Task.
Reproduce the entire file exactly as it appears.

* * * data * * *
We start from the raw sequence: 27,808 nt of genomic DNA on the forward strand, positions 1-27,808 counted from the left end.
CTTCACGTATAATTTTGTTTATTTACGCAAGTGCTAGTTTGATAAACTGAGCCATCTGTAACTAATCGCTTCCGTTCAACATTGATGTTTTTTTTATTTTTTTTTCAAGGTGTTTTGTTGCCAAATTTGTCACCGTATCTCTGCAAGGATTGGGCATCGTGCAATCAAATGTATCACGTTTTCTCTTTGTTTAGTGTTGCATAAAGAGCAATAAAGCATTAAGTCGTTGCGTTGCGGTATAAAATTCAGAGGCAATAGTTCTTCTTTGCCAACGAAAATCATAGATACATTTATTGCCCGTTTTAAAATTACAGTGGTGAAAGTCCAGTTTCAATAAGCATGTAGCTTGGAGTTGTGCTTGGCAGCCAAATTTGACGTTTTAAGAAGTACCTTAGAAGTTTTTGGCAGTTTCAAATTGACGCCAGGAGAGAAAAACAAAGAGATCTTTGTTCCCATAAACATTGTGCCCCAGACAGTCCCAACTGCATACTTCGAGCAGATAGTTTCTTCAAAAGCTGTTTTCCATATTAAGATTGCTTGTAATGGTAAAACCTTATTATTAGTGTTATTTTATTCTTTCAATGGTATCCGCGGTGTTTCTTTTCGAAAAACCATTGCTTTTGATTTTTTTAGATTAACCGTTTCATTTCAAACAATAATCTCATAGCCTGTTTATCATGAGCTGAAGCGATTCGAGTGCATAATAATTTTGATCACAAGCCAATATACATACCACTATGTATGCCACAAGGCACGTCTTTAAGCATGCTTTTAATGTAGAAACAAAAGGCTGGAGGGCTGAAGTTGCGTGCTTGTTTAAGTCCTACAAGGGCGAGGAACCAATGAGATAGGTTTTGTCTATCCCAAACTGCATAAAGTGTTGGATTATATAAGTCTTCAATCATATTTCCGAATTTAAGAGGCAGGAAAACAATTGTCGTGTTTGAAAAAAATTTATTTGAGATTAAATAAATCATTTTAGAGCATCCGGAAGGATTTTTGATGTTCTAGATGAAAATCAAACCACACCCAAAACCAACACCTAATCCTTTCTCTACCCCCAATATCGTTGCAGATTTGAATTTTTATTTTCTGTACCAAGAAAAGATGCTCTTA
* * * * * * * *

We start from the raw sequence: 27,808 nt of genomic DNA on the forward strand, positions 1-27,808 counted from the left end.
CTTCACGTATAATTTTGTTTATTTACGCAAGTGCTAGTTTGATAAACTGAGCCATCTGTAACTAATCGCTTCCGTTCAACATTGATGTTTTTTTTATTTTTTTTTCAAGGTGTTTTGTTGCCAAATTTGTCACCGTATCTCTGCAAGGATTGGGCATCGTGCAATCAAATGTATCACGTTTTCTCTTTGTTTAGTGTTGCATAAAGAGCAATAAAGCATTAAGTCGTTGCGTTGCGGTATAAAATTCAGAGGCAATAGTTCTTCTTTGCCAACGAAAATCATAGATACATTTATTGCCCGTTTTAAAATTACAGTGGTGAAAGTCCAGTTTCAATAAGCATGTAGCTTGGAGTTGTGCTTGGCAGCCAAATTTGACGTTTTAAGAAGTACCTTAGAAGTTTTTGGCAGTTTCAAATTGACGCCAGGAGAGAAAAACAAAGAGATCTTTGTTCCCATAAACATTGTGCCCCAGACAGTCCCAACTGCATACTTCGAGCAGATAGTTTCTTCAAAAGCTGTTTTCCATATTAAGATTGCTTGTAATGGTAAAACCTTATTATTAGTGTTATTTTATTCTTTCAATGGTATCCGCGGTGTTTCTTTTCGAAAAACCATTGCTTTTGATTTTTTTAGATTAACCGTTTCATTTCAAACAATAATCTCATAGCCTGTTTATCATGAGCTGAAGCGATTCGAGTGCATAATAATTTTGATCACAAGCCAATATACATACCACTATGTATGCCACAAGGCACGTCTTTAAGCATGCTTTTAATGTAGAAACAAAAGGCTGGAGGGCTGAAGTTGCGTGCTTGTTTAAGTCCTACAAGGGCGAGGAACCAATGAGATAGGTTTTGTCTATCCCAAACTGCATAAAGTGTTGGATTATATAAGTCTTCAATCATATTTCCGAATTTAAGAGGCAGGAAAACAATTGTCGTGTTTGAAAAAAATTTATTTGAGATTAAATAAATCATTTTAGAGCATCCGGAAGGATTTTTGATGTTCTAGATGAAAATCAAACCACACCCAAAACCAACACCTAATCCTTTCTCTACCCCCAATATCGTTGCAGATTTGAATTTTTATTTTCTGTACCAAGAAAAGATGCTCTTA